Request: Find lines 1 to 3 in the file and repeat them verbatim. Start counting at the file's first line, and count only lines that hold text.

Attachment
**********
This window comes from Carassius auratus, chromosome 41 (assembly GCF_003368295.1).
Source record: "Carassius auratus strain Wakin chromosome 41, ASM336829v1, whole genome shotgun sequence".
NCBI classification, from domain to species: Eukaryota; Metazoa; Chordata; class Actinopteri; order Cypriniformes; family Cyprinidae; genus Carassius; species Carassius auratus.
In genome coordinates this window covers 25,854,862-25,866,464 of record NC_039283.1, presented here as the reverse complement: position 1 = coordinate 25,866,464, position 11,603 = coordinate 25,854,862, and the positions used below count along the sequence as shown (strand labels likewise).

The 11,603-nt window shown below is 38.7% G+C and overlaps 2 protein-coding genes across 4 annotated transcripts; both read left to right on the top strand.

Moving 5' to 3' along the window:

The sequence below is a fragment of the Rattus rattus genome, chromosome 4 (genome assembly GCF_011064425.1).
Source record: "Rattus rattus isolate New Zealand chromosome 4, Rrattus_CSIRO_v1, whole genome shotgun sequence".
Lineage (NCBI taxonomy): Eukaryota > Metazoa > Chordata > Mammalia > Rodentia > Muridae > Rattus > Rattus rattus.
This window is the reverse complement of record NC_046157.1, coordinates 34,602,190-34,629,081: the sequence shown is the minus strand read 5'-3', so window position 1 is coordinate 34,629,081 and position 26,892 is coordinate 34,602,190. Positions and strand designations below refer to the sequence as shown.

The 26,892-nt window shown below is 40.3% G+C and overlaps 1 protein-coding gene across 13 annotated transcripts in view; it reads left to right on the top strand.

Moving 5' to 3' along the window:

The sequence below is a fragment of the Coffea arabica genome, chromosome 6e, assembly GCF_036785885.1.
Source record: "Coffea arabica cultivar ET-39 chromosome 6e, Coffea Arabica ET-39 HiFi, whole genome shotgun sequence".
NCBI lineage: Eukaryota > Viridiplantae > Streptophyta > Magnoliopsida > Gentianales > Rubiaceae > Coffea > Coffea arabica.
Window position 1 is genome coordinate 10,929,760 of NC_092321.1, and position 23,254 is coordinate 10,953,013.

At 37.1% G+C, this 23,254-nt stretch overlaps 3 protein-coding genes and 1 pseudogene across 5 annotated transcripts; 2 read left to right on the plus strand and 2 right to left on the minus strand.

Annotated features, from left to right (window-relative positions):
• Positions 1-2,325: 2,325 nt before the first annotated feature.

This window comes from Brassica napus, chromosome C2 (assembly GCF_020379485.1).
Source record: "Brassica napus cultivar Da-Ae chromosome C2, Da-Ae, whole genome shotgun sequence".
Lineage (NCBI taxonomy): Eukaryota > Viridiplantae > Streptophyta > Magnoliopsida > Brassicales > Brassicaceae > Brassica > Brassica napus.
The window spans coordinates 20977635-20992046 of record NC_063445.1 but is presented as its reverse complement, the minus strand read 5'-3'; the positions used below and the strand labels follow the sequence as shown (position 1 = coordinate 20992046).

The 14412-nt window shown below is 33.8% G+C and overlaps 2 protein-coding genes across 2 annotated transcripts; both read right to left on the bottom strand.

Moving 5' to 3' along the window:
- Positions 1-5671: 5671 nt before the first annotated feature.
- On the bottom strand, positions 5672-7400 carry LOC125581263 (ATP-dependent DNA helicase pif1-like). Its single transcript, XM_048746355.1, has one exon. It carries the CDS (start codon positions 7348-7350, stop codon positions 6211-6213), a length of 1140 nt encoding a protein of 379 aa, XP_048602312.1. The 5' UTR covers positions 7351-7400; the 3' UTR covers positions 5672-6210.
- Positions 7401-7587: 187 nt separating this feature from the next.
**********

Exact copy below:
This window comes from Carassius auratus, chromosome 41 (assembly GCF_003368295.1).
Source record: "Carassius auratus strain Wakin chromosome 41, ASM336829v1, whole genome shotgun sequence".
NCBI classification, from domain to species: Eukaryota; Metazoa; Chordata; class Actinopteri; order Cypriniformes; family Cyprinidae; genus Carassius; species Carassius auratus.